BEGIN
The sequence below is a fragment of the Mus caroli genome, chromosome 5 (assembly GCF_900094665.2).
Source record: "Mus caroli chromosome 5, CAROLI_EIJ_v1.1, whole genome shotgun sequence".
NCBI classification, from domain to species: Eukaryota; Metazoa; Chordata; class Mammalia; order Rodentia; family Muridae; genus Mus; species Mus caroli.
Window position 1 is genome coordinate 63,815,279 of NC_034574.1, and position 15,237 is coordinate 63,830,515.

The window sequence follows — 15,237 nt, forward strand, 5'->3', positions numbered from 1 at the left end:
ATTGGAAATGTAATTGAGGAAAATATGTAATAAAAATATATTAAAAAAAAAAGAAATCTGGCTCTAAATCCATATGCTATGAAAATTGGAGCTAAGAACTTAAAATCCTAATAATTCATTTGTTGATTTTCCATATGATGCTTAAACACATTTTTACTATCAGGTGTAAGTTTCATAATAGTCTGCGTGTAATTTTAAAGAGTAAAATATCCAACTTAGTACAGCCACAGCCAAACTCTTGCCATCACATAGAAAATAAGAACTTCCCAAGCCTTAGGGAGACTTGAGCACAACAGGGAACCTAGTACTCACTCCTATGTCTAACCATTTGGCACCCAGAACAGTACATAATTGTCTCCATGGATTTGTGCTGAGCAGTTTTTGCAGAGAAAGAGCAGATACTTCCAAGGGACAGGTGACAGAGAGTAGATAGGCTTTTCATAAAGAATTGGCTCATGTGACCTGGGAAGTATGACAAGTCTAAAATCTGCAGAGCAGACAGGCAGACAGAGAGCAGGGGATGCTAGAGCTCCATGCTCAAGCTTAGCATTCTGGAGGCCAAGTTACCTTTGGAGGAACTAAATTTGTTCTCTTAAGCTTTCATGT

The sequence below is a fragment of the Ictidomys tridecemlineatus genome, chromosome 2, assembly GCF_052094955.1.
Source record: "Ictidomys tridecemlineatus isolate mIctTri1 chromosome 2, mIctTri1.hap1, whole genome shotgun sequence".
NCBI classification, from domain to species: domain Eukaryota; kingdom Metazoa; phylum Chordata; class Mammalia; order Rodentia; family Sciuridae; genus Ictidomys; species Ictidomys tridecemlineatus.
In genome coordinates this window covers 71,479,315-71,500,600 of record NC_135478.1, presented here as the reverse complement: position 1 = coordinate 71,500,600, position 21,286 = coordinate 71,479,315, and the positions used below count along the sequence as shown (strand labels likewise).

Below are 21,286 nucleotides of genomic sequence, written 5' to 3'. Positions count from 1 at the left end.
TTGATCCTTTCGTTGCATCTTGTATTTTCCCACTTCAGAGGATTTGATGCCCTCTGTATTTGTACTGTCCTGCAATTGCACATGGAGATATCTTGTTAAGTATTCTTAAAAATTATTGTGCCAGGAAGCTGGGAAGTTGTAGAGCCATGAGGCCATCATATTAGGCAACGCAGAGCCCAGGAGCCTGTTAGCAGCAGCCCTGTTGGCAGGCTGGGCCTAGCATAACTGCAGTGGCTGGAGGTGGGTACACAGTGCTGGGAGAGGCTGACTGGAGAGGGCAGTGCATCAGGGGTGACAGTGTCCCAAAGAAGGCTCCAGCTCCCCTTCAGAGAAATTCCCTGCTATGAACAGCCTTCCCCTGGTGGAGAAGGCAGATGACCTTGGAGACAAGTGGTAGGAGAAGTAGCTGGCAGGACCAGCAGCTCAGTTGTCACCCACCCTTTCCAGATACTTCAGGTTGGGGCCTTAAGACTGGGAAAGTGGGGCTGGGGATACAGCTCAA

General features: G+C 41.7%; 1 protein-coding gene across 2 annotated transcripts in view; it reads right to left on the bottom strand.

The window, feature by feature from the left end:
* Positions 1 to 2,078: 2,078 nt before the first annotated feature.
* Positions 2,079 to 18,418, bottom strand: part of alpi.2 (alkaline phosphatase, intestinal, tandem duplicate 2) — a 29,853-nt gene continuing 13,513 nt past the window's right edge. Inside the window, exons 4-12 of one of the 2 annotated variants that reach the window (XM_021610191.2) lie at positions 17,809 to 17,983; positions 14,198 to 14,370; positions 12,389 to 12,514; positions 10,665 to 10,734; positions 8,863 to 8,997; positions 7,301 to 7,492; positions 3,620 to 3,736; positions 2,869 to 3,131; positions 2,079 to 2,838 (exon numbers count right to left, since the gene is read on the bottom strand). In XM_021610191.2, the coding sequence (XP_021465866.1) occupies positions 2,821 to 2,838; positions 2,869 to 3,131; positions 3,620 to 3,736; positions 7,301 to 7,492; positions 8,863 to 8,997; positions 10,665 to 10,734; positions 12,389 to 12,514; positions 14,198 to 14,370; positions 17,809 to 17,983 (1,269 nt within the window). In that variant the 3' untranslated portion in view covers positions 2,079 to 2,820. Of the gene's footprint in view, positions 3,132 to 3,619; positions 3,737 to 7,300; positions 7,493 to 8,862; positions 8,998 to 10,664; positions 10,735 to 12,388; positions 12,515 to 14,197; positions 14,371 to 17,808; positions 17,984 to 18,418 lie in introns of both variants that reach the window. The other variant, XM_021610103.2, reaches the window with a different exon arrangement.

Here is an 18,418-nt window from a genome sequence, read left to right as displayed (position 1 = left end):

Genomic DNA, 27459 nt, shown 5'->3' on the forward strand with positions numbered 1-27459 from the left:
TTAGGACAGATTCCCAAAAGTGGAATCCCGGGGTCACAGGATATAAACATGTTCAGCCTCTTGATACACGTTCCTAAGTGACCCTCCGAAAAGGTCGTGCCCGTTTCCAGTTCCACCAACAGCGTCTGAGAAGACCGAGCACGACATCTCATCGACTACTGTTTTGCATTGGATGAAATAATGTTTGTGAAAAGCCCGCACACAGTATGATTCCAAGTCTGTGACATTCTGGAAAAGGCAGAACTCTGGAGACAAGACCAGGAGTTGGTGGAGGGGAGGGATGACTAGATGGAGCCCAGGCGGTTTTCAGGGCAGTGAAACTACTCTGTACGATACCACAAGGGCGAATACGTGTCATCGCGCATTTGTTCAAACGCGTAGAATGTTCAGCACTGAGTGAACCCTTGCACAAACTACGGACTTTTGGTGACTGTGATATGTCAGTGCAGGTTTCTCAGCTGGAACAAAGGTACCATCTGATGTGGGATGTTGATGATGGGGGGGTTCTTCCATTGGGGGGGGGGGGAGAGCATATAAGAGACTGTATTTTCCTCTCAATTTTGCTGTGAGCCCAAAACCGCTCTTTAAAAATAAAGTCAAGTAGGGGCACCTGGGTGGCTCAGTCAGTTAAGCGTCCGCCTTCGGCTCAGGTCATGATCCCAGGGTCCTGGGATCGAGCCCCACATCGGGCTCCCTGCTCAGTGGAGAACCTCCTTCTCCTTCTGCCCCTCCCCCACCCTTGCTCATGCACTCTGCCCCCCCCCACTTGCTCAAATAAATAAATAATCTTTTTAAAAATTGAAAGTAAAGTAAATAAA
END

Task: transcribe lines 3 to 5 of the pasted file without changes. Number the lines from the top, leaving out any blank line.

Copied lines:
NCBI classification, from domain to species: Eukaryota; Metazoa; Chordata; class Mammalia; order Rodentia; family Muridae; genus Mus; species Mus caroli.
Window position 1 is genome coordinate 63,815,279 of NC_034574.1, and position 15,237 is coordinate 63,830,515.

The window sequence follows — 15,237 nt, forward strand, 5'->3', positions numbered from 1 at the left end: